Thousands pay obeisance at cave shrine on day one of Amarnath yatra
More than eight thousand pilgrims visited the holy cave of Amarnath as the annual Hindu pilgrimage to the shrine in Kashmir began on Monday amid tight security.
Governor Satya Pal Malik, who is chairman of the Shri Amarnathji Shrine Board (SASB) managing the pilgrimage or yatra, paid obeisance at the sanctum sanctorum and participated in the prayer ceremony.
“Yatra to the holy cave of Shri Amarnathji, commenced today from both Baltal and the Pahalgam route… 6884 Yatris left from Baltal and 1241 from Pahalgam route for the Holy Cave. On the first day of Shri Amarnathji Yatra, 8403 pilgrims paid obeisance at the holy cave,” a Raj Bhawan spokesperson said.
From early morning, thousands of people who had gathered at Baltal and Pahalgam base camps overnight were allowed to move towards the cave of Amarnath at a height of 3888 metres.
Pilgrims trek 32 km through the treacherous mountainous paths to the cave shrine from Chandanwari camp in Pahalgam in south Kashmir’s Anantnag district while Baltal route is shorter but at higher altitude and yatris have to trek for just 14 km.
“The yatra commenced smoothly and security arrangements are properly in place. I assure safe environment for the pilgrims,” said Khalil Poswal, senior superintendent of police of north-eastern Ganderbal district which houses Baltal base camp.
“We allowed some 6800 yatris through the mountainous route for the darshan while another 400 used helicopter services. Those who trek take four hours on an average to reach the cave,” said Shafaqat Iqbal, additional district development commissioner of Ganderbal district.
From the longer route of Pahalgam, another 1270 devotees started their trek towards the shrine.
Over 1.5 lakh pilgrims from across the country have so far registered themselves for the 46-day long yatra.
“I am very excited. This is my first yatra. It is like heaven here. We will seek health from Bhole Baba and protection for our country,” said Divya Sharma, a young woman from Delhi.
Other than 40,000 security men and officials who provide security and logistics to the annual pilgrimage, hundreds of Kashmiris toil hard to ensure that the arrangements are in place for the annual Hindu pilgrimage.
Kashmiri horse owners, palanquin carriers and porters trek up and down daily to supply food, water and kerosene to the camps on the route besides carrying elderly and weak pilgrims.
Governor Malik lauded the people of Kashmir for making this annual pilgrimage a successful event ever since it has started. “Appreciating the valuable support of local people in conduct of this yatra, he described their role in this yatra as a true essence of Kashmiriyat which is exemplary for its communal harmony,” a government spokesman said.
The cave shrine houses an ice stalagmite and devotees believe the structure symbolises Lord Shiva. It was discovered by a Muslim shepherd in the 15th century.
Multitier security arrangements involving police, army, CRPF, ITBP and other forces have been put in place for the security of the yatra. Eight pilgrims were killed after gunmen attacked their bus in south Kashmir’s Anantnag in 2017.
Chinar Corps Commander Lt Gen KJS Dhillon, accompanied by Maj Gen Johnson P Mathew also paid obeisance at the shrine.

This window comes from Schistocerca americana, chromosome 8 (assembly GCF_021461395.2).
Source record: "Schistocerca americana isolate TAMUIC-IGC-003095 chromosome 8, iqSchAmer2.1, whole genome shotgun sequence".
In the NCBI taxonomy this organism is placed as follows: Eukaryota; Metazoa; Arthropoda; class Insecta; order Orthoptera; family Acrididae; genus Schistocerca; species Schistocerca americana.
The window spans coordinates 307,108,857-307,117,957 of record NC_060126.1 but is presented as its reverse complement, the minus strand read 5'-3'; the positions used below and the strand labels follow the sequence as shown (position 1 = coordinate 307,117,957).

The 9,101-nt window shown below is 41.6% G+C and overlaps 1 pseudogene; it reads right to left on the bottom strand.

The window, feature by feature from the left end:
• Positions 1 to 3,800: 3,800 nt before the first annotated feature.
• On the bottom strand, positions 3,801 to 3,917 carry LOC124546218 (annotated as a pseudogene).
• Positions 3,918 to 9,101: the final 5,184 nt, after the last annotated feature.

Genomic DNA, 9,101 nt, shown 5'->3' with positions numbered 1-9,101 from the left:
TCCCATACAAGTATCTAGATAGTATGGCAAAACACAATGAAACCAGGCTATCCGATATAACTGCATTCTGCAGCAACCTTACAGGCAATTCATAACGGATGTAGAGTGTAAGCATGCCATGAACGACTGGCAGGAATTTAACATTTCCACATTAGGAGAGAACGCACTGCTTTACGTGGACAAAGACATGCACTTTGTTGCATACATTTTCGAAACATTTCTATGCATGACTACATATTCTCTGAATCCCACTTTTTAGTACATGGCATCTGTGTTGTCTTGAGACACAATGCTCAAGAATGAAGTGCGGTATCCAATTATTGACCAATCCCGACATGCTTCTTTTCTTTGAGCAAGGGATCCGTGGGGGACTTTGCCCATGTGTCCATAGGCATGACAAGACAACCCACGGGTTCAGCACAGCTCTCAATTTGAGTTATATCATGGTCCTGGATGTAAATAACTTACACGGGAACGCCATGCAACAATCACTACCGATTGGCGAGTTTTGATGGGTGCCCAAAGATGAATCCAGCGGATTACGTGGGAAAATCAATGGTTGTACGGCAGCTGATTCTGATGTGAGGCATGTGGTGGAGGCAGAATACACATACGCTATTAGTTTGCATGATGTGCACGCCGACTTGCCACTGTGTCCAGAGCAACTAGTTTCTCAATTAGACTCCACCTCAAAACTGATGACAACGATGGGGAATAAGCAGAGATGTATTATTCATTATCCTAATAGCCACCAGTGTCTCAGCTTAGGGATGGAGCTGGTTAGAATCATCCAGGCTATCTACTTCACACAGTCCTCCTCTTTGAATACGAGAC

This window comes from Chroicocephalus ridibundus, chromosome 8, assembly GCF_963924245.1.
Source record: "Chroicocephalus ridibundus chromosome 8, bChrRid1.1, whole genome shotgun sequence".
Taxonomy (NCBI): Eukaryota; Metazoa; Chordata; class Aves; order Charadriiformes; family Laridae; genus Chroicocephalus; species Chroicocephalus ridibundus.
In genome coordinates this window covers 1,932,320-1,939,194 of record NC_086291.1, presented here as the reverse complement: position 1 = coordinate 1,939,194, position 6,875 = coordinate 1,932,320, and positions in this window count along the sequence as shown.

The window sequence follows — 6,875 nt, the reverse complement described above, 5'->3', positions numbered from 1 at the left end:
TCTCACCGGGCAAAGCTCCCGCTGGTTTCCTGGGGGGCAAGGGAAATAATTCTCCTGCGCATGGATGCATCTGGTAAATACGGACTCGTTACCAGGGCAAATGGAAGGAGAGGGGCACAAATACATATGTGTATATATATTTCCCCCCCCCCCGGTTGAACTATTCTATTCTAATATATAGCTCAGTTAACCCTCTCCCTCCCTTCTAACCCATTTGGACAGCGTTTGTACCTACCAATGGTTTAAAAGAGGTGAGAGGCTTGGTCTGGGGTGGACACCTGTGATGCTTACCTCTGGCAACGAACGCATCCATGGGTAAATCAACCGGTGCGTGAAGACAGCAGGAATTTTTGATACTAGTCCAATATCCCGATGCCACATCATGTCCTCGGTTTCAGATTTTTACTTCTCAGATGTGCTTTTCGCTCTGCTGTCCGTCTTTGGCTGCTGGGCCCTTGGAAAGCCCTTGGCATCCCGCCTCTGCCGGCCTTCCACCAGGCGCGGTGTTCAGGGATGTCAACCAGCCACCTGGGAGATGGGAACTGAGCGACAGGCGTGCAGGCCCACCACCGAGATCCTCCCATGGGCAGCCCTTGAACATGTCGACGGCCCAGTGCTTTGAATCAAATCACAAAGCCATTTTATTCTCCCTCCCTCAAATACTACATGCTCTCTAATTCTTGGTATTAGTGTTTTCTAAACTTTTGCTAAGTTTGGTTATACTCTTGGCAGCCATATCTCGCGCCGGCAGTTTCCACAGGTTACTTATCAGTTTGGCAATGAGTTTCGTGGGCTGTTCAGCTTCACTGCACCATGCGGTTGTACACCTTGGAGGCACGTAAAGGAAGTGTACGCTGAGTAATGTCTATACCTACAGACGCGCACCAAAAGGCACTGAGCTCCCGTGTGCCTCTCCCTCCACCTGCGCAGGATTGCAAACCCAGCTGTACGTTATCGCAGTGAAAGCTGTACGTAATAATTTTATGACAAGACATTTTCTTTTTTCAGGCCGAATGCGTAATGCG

“We are just a ‘means’; Shri Amarnathji Yatra is made successful by Kashmiri people and the spirit of Kashmiriyat. Every Kashmiri works for the yatra’s success. Horseman, cart puller, taxi drivers, or a common man. Kashmiris make this yatra successful and this is Kashmiriyat,” General Dhillon said.
“Security arrangements for safe and secure yatra are firmly in place. All devotees can undertake pilgrimage without any fear,” he said.
The pilgrims travel in buses from Jammu with police and CRPF escorting the convoys even as the vehicles have been fitted with RIFD chips to track their movement. Identity cards provided to yatris have been bar coded and security check points at important locations along the route have been provided with bar code scanners. CCTVs have been installed at vulnerable points.
The government also barred civilian traffic along J&K highway between 10 am to 3pm everyday from Qazigund to Nashri stretch during which only pilgrims’ vehicles will be allowed.
A senior police officer in Jammu said, “recent incidents like February 14 Pulwama terror attack on a CRPF convoy and a similar attempt on another CRPF convoy in Banihal on March 30 prompted the security establishment to put a restriction on civilian traffic movement between Nashri and Qazigund. Though there is no complete restriction and those with genuine reasons can seek permission of the respective magistrates in Ramban and Srinagar.”
The officer also said that lateral link roads and localities on the highway were used by explosive laden cars to ram convoys. “So, the decision has been taken purely on security reasons,” he added.
The measure will remain in place for 46 days, until the conclusion of the pilgrimage on August 15. The stretch between Qazigund to Nashri is 97 km.
But the traffic restriction has drawn fire from locals in Jammu.
Sanjay Gupta, president of the Batote Beopar Mandal said that the restriction was totally uncalled for and unjustified.
“We also want safety and security of Amarnath pilgrims but security forces have banned movement of civilian traffic from the link roads to the highway. Many people including students, office goers and trading community, who have to travel distances for their daily works, will be handicapped,” said Gupta.
“My wife was ailing and I could not take her to Jammu today for treatment. This decision has hit the commoners hard. We appeal the governor to revoke this ban,” he added.
(With inputs from Ravi Krishnan Khajuria in Jammu)